Because the USA is such a vast, sprawling place, incorporating a whole plethora of different cultures and dynamics and philosophies, and yet at the same time sharing a generally distinctive identity with codified mythology, it inspires many artists to try and reflect that in their music. This week, we’re looking at seven artists who feature America in either their band name or their album title. No Spotify links this week as weirdly half of these albums weren’t on Spotify.

David Ackles, ‘American Gothic’

This guy was a singer-songwriter who was a big influence on Elton John (among others), but his records were completely ignored at the time and even now, less than 5% of the Listchallenges.com community had listened to this album. It’s a sort of theatrical vaudeville heavy on Americana and Brechtian oompah, somewhere between Scott Walker and Nick Cave, between Rufus Wainwright and Danny Elfman. Ackles, who looked kind of like a 70s cop show actor, was already in his mid-30s when he released this, his third and penultimate album. It’s an album that’s easier to appreciate as a fellow architect than as an aesthete: I can admire the craft but the songs didn’t draw me in.

American Music Club, ‘California’

American Music Club are a Mark Eitzel band who recorded in the 80s and 90s and who are often associated with sadcore: this album is mostly slow, melancholy, vaguely country-ish alt.rock. There’s a pedal steel on a couple of the tracks to augment the Nashville tinge, but the album didn’t yield many surprises apart from the Stooges-and-harmonica mis-step of ‘Bad Liquor’.

Chicago, ‘Chicago Transit Authority’

Recorded in 1969, this is the band’s debut album and, much to the delight of their skeptical record label, a double. It is an eclectic yet coherent combination of brassy jazz-rock, Supertramp-ian ballads, Hendrix noodling and politically-charged anti-Vietnam material. Gets a bit boring in the middle with the lengthy guitar digressions. Amazingly, the band are still going, having released over 30 albums, albeit without guitarist Terry Kath, who died in 1978 by accidentally shooting himself in the head.

Drive Like Jehu, ‘Yank Crime’

I’d never previously heard of DLJ before they were stiffed on the All Tomorrow’s Parties that they were curating, but I was mildly familiar with guitarist John Reis’s chart-troubling later band Rocket From The Crypt. This is my first listen to them. Recorded in 1994, this album still sounds incredibly fresh, mainly because of the genres it deals in: it’s an album of complicated, lengthy, aggressively mathcore-ish emo which sounds like it came out in the last ten years, not 23 years ago. There’s only nine songs over 53 minutes here, and the band’s legacy is apparent in later bands like Rival Schools, Hundred Reasons and no doubt many others. Drummer Mark Trombino went on to helm records by Jimmy Eat World and Blink-182 and presumably made millions of dollars out of emo. Good on him.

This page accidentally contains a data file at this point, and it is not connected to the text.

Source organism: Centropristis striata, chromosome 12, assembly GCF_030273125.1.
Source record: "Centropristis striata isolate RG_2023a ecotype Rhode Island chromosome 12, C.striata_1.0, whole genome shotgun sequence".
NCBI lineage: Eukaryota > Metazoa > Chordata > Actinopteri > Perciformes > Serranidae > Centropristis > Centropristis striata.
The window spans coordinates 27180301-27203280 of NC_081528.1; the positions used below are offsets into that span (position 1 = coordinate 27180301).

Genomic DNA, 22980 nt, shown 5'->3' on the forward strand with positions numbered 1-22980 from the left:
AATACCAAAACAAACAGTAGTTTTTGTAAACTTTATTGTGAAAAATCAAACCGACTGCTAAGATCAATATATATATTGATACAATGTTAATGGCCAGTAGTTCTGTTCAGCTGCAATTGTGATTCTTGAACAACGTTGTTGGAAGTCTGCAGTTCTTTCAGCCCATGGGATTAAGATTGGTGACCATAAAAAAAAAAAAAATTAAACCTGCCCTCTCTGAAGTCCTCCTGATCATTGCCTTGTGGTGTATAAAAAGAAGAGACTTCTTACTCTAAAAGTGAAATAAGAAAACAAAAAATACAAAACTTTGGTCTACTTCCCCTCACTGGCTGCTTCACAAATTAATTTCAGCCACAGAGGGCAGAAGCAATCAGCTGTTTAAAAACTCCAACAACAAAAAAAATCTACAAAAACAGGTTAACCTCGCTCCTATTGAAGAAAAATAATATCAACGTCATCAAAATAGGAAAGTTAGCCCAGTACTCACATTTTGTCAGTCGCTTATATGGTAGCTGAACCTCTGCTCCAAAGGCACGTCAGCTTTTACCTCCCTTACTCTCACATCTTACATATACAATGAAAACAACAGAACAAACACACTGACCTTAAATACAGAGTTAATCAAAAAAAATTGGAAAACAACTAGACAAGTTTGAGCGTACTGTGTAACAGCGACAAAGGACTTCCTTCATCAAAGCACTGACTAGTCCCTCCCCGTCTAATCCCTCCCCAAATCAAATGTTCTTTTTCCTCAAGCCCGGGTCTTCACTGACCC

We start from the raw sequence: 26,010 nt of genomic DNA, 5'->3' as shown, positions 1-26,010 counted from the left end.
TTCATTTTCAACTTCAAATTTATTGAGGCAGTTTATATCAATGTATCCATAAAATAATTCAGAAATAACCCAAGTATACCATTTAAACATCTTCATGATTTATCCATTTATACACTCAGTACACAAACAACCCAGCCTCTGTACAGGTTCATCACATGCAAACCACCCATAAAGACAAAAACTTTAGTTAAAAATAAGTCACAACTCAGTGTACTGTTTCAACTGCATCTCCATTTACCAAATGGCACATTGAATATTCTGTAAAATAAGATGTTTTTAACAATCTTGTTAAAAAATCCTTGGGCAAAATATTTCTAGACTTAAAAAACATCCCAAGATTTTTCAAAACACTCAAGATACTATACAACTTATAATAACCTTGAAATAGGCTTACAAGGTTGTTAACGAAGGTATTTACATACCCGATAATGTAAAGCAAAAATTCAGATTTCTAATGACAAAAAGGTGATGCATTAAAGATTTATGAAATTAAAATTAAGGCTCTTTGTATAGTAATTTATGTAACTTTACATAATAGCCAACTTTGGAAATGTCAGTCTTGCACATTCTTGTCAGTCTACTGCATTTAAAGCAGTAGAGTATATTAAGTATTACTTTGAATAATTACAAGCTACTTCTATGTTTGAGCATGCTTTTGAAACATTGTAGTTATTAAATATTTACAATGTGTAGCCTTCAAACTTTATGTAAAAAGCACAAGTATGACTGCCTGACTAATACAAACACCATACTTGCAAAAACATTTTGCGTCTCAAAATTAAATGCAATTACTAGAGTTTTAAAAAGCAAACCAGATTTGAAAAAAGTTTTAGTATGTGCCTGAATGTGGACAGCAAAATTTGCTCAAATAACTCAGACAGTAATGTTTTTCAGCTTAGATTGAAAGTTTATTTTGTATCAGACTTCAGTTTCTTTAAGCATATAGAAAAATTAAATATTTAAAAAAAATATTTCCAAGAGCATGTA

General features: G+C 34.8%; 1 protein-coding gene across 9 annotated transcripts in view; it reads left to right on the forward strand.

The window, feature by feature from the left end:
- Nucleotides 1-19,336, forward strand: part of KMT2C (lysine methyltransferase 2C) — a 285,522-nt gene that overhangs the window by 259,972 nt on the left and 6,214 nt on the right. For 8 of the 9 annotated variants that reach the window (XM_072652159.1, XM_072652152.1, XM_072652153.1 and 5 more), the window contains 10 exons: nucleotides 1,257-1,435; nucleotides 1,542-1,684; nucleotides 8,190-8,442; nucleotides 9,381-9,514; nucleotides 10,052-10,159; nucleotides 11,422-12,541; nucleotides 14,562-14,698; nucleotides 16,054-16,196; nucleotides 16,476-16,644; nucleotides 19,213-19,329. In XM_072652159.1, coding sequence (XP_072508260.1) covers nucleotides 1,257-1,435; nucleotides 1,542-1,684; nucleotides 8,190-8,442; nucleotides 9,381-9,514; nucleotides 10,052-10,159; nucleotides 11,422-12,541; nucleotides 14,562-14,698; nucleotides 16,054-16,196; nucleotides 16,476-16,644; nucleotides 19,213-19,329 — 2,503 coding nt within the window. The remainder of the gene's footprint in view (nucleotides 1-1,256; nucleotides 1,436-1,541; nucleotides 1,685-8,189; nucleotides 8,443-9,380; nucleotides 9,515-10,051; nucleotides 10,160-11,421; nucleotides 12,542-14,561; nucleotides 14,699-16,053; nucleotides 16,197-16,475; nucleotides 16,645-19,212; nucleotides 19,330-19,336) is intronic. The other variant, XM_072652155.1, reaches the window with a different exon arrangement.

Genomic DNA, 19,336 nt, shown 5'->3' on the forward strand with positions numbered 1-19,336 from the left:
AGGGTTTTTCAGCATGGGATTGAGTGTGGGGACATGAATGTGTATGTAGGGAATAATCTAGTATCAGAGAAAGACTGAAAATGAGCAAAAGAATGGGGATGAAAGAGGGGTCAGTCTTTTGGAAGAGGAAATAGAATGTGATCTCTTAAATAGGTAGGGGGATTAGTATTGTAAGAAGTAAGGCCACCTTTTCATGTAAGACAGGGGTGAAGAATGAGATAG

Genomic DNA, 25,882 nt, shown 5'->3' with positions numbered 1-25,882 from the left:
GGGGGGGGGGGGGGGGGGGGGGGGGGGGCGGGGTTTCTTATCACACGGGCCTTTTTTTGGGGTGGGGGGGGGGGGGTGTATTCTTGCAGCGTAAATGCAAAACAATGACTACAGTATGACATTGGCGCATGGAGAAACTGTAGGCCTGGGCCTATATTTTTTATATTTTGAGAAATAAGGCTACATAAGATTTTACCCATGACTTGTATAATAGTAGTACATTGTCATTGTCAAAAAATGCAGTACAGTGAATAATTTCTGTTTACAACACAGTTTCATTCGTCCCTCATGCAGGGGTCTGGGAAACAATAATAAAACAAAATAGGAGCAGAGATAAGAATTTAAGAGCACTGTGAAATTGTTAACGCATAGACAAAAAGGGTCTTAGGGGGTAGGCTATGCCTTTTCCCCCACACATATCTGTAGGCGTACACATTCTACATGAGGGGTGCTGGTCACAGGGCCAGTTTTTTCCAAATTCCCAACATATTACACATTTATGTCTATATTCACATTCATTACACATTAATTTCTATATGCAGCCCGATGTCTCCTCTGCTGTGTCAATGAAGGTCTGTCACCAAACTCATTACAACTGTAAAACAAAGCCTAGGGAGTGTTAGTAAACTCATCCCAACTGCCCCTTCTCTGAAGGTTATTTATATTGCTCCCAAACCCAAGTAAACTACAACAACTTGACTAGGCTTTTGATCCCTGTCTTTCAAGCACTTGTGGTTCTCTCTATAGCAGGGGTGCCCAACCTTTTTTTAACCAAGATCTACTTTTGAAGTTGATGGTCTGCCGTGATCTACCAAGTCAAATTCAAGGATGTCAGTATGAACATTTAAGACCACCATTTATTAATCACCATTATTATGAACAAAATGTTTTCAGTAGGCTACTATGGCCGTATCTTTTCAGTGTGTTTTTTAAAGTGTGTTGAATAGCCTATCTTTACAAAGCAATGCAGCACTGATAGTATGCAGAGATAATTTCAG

Curtis Mayfield, ‘There’s No Place Like America Today’

Another one that few of the Listchallenges community had heard, and Mayfield’s final appearance on the list. Characterised by Curtis’s wah-wah guitar and falsetto, this lushly-orchestrated album is a cool place to hang out for 40 minutes. It creates a consistent atmosphere, stabilised by a lack of tempo shifting, even if the melodies rarely grip. I think my favourite album by this guy is his first, ‘Curtis’, which features ‘Move On Up’.

Gil Scott-Heron and Brian Jackson, ‘Winter in America’

GSH is seen as a big influence to early hip-hop, although like fellow pioneers The Last Poets, the stuff that inspired rappers is more easily understood as post-Beat: spoken word poetry over jazzy keyboards. Here, GSH alternates between poetry and soulful singing, while Jackson contributes 4am jazz club motifs on acoustic and electric pianos and a rhythm section gently accompanies. Okay, but more an album that sounds cool rather than lovable. Confusingly, the song ‘Winter in America’ is on the next album.

The United States of America, ‘The United States of America’

“Reality is temporary,” Dorothy Moskovitz sings halfway through an album apparently dedicated to proving it. This was a trio of weird Commies who got some knackered science lab equipment to make spacey ‘Blake’s 7’ noises and recruited a rhythm section to try and ground the music on planet Earth. Every so often, some olde calliopes play excerpts from Sousa or whatever before someone makes some sci-fi effects on an electric violin or a ring modulator or something. The band’s name is apt: they celebrate the past of American music while violently trying to wrestle it forwards into the atomic age. Sadly, though, their efforts were abortive: this is their only album before they disintegrated.

For the next two weeks, we’re on Christmas break, so the updates will be a round-up of some of the best albums on the list that I’d already heard when I started this project. (Eventually, all the albums will be on the blog).

Status update: 721 listened to (72%), 280 remain.